How can healthcare companies protect themselves from data breaches?
Thursday, December 05, 2019
Healthcare remains the most breached industry in 2019. Thirty-two million healthcare records were breached in the first half of this year, which is double the total for all of 2018. There are no signs that cyberattacks in the healthcare industry are going to cease.
It seems that the size of an organization doesn’t matter, as both large and small healthcare providers get breached. The difference is that big organizations have more data that hackers can sell, whereas small companies lack security resources, which makes them easier targets. But why has healthcare overtaken financial institutions as the top target for hackers?
Cyberattacks against healthcare institutions are so popular because hackers see a great opportunity to get a ransom for their stolen information.
Medical records are very private and sensitive data, so no one wants theirs to get leaked and posted online. Earlier this year, confidential data, including the medical status of more than 14,000 people diagnosed with HIV, was stolen and leaked online in Singapore.
Besides private medical information, criminals can get their hands on other very important data.
Some data is even more sensitive than uncomfortable pictures or your medical history. That includes contact details (email, phone number, home address), social security numbers, and banking information. If stolen, this data can lead to financial troubles and even identity theft.
Healthcare organizations make ideal prey for hackers, as many of them use outdated security software and continue to underinvest in cybersecurity. The healthcare industry invests only 4 to 7% of revenue in digital security initiatives. In comparison, the financial sector puts 15% of its revenue into cybersecurity.
To avoid a bad reputation and legal action, healthcare organizations must make cybersecurity their top priority. Here are four main tips on how to protect your healthcare organization from getting hacked:
Human error, or employee negligence, is one of the main reasons that makes organizations susceptible to cyberattacks. To prevent various failures of compliance, healthcare companies should invest in cybersecurity training.
Employees should learn about data breaches from experts and get regular updates on recent trends. For example, members of staff need to get an understanding about phishing emails.
They should know not to click on any links, open any attachments, or perform any requests that come from questionable sources. This will prevent them from downloading malware or sharing sensitive information with impersonators.
Better password management.
Passwords play the most important role when protecting a company’s files and data.
Therefore, the best practice would be introducing password managers in your organizations. Such tools will generate strong and unique passwords and safely store them at the convenience of your staff. Passwords shouldn’t be shared among employees.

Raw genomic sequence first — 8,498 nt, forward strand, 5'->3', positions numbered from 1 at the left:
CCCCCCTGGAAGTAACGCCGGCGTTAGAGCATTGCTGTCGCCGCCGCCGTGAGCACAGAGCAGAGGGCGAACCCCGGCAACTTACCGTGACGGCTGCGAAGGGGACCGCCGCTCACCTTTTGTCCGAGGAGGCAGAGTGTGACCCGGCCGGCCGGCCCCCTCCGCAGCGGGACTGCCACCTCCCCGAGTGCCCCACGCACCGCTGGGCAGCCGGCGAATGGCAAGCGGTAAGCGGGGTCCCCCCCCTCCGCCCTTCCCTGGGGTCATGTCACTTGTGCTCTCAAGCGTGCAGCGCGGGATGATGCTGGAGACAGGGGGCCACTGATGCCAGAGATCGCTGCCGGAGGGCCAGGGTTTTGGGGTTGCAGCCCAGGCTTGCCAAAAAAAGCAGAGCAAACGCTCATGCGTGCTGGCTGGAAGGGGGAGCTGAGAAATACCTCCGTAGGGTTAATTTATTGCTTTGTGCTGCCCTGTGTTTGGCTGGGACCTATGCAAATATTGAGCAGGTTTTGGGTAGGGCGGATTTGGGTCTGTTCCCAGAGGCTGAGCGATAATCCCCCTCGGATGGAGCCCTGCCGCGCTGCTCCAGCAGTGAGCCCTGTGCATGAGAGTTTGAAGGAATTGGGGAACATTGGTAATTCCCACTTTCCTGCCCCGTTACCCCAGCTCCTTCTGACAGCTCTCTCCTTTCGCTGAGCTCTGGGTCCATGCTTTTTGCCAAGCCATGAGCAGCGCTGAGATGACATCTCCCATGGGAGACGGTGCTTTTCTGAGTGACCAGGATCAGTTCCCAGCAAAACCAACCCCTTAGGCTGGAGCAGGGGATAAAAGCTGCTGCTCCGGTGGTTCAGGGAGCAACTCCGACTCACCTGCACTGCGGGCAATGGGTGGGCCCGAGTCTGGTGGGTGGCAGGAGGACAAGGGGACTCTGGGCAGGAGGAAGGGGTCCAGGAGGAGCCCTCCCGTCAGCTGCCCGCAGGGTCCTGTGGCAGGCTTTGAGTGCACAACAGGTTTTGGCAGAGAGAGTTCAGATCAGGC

Encrypt your files.
To protect your company’s documents from prying eyes and safely store them both on a computer and in the cloud, you need to encrypt them.
This is especially handy when sharing confidential information with clients or among members of staff. If you use file encryption tools, like NordLocker, even if a hacker manages to steal important files, they will not be able to access their content.
Use a VPN.
Healthcare organizations usually use an intranet for private internal communications. But when traveling, working remotely, or using public Wi-Fi, employees need a secure connection to access work resources.
Here's where a VPN (a virtual private network) comes into play. It creates a secure encrypted tunnel between your employee's device and the internet — or your company's server. That protects their connection from third-party access, should there be hackers ready to breach the system.
- Best exercises for gluteus medius strengthening
- Pectoralis minor: Far from a minor problem
- The importance of hip internal rotation
- Breaking down barriers to make career and technical pathways accessible for everyone
- Millions of high school students set for success: Celebrating Career and Technical Education Month
- The top 5 exercises you should be doing
- 17 of the most specific, bizarre ICD-10 codes
- Will kids affected by the digital divide be ready for next school year?
- Finnish researchers create pendant necklace can detect abnormal heart rhythms
- Report: Ranking the states ready for the future digital economy
- Fewer beach cleanups and more awe for World Oceans Day 2020
- How the pandemic presents opportunities for association improvement
- As many struggle, some small businesses are thriving during COVID-19
See your work in future editions
Your content, Your Expertise,
Your Industry Needs YOUR Expert Voice & We've got the platform you needFind Out How